Ohio’s net-metering rules appear destined for the state’s Supreme Court as utilities and their opponents dig in against each other over proposed changes.
The number of customers selling electricity back to the grid in Michigan climbed again in 2016, according to an annual report released by the state last month. The state’s net-metering program, which lets ratepayers sell surplus power back to the grid at retail prices, added 427 customers and nearly 5 megawatts of capacity, most of it from solar. While the state’s total solar capacity doubled last year through utility-scale projects, net-metering momentum is at risk after 2018, as the state prepares to replace net metering with a tariff aimed at better reflecting the value of solar and other forms of distributed generation. The Michigan Public Service Commission spent much of 2017 designing a replacement for the state’s decade-old net metering program, a requirement under the state’s sweeping 2016 energy law. The net-metering debate has revolved around whether customers’ use of solar panels is being subsidized by other ratepayers, or if the systems provide a net benefit to the electric grid.
Recent rule changes in Ohio would not fully reward solar energy and other renewable resources for the flexibility they bring to the market, say advocates.
As dozens of states consider adopting fees and less-favorable rates to tilt the scales against net metering, advocates say a proposal in Indiana would offer rooftop solar customers the worst deal in the country. Senate Bill 309, authored by Republican Sen. Brandt Hershman, would end net metering by 2027 at the latest, and earlier than that for new panel installations by customers of utilities that hit caps on net metering capacity. The new rules would require customers to buy all the electricity they consume from the utility at a retail rate while selling everything they generate to the utility at a lower wholesale rate. If the bill passes, Indiana would be the only state in the country with a “buy all, sell all” model that doesn’t credit customers at the full retail rate for the energy they consume from their own solar panels, said Autumn Proudlove, senior policy analyst at the NC Clean Energy Tech Center, which tracks net metering rules around the country. “I don’t think that I’ve seen any other models proposed that would be less financially favorable to solar customers since most of them allow the customers to at least self-consume energy from the system,” she said.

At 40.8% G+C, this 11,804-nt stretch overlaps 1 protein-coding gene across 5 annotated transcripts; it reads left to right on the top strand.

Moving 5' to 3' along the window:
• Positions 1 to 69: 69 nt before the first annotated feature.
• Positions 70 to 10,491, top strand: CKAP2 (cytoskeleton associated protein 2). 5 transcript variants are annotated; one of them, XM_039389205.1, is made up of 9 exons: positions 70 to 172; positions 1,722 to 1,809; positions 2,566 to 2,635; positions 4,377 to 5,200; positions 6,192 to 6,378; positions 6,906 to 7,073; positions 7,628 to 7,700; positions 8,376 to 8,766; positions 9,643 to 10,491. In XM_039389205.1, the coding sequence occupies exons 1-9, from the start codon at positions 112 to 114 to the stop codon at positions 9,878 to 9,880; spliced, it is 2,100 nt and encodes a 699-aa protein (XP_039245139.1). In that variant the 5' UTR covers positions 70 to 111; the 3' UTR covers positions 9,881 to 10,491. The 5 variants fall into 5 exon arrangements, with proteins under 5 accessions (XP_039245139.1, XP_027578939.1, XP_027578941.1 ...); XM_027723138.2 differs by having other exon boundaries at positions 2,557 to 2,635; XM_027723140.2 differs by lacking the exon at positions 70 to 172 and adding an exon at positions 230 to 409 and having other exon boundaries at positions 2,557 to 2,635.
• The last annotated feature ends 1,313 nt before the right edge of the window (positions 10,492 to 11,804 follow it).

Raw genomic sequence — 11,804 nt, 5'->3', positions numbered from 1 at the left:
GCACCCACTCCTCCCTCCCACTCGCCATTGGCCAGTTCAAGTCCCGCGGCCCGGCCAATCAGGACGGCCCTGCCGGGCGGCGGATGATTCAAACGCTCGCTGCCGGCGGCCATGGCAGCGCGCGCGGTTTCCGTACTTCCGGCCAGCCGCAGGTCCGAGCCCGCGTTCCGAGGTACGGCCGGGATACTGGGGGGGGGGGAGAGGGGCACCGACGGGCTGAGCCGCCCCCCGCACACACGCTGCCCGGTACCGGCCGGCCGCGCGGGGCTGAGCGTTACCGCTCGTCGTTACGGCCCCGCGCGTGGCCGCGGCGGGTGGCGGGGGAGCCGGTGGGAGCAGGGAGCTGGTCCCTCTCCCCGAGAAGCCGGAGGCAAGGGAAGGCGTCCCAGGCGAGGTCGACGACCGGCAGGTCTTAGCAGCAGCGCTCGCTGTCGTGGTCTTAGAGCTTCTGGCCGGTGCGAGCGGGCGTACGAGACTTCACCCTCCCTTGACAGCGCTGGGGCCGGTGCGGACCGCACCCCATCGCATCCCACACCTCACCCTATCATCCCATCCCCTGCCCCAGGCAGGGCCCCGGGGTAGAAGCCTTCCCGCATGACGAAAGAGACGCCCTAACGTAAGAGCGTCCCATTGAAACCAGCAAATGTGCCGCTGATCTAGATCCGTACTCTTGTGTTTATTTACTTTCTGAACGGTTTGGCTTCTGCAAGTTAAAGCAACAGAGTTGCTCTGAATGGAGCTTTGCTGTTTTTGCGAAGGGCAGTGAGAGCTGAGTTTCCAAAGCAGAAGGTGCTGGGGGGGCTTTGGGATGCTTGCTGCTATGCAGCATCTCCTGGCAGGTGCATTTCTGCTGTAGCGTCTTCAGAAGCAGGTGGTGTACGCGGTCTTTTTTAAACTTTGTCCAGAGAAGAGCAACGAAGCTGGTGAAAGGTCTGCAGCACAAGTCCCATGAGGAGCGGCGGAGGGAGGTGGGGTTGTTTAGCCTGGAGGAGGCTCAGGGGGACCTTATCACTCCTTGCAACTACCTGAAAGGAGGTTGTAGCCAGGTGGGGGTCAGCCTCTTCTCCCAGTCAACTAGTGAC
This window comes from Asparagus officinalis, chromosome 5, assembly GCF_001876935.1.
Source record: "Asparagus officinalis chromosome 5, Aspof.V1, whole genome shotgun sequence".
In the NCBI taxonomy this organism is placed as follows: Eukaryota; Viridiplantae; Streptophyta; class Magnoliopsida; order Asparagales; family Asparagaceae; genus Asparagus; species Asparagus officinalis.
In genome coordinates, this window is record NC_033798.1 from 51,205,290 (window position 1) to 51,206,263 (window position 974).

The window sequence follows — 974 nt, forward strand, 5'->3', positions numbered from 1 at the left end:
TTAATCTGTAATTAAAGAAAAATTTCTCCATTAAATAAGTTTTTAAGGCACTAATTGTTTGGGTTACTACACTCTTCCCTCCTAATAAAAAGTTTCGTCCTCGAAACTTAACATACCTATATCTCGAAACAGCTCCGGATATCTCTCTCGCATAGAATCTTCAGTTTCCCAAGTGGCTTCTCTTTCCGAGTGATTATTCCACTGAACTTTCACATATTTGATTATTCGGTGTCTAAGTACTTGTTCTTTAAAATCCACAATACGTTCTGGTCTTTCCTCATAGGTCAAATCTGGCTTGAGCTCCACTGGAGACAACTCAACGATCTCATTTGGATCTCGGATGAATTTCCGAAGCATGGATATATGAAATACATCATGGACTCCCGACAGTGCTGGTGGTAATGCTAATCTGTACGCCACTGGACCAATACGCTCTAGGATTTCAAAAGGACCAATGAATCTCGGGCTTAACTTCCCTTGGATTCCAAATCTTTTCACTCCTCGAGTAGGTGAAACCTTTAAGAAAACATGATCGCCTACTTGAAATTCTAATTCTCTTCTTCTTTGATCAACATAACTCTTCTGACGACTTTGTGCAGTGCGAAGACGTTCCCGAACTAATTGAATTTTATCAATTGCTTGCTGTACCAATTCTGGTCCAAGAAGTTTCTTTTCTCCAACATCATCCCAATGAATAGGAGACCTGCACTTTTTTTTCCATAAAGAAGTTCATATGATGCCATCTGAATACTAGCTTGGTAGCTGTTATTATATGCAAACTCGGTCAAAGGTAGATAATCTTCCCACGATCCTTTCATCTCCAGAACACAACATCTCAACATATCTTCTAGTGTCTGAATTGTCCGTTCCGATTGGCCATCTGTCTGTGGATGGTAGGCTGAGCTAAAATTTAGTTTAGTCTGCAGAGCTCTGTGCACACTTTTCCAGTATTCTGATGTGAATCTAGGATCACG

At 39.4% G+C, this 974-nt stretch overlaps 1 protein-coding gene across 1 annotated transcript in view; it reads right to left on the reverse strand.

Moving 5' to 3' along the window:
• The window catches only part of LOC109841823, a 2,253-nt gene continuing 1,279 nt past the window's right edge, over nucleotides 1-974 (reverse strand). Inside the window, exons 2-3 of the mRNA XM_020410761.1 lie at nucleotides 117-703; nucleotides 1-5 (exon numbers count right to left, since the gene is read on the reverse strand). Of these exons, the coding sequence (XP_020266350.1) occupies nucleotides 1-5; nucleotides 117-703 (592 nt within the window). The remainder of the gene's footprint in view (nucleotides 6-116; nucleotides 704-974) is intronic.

Indiana legislators have introduced a bill that many fear could kill the state’s solar industry by ending net metering and also essentially preventing people from using the energy from their own solar panels.
In response to an increasing number of customers installing solar power or opting for energy efficiency measures, American Electric Power has asked Ohio regulators to increase the share of distribution charges that all its utility customers must pay.
Five months after state regulators strongly urged them to develop pilot projects that would “expand renewable (distributed generation) in Iowa,” Iowa’s two largest utilities have proposed new rate systems that critics contend would do just the opposite.
A rural electric cooperative in Michigan’s Upper Peninsula has backed off a plan to restructure its solar net metering program that originally infuriated some of its members last year.
Nearly two years into an examination of state policies towards distributed generation, the Iowa Utilities Board sees no reason at this point to make any major changes — a departure from what’s been happening in other states.
After a variety of stakeholders have so far failed to reach consensus in Michigan over the value of solar energy, some Republican lawmakers are looking to end that debate themselves.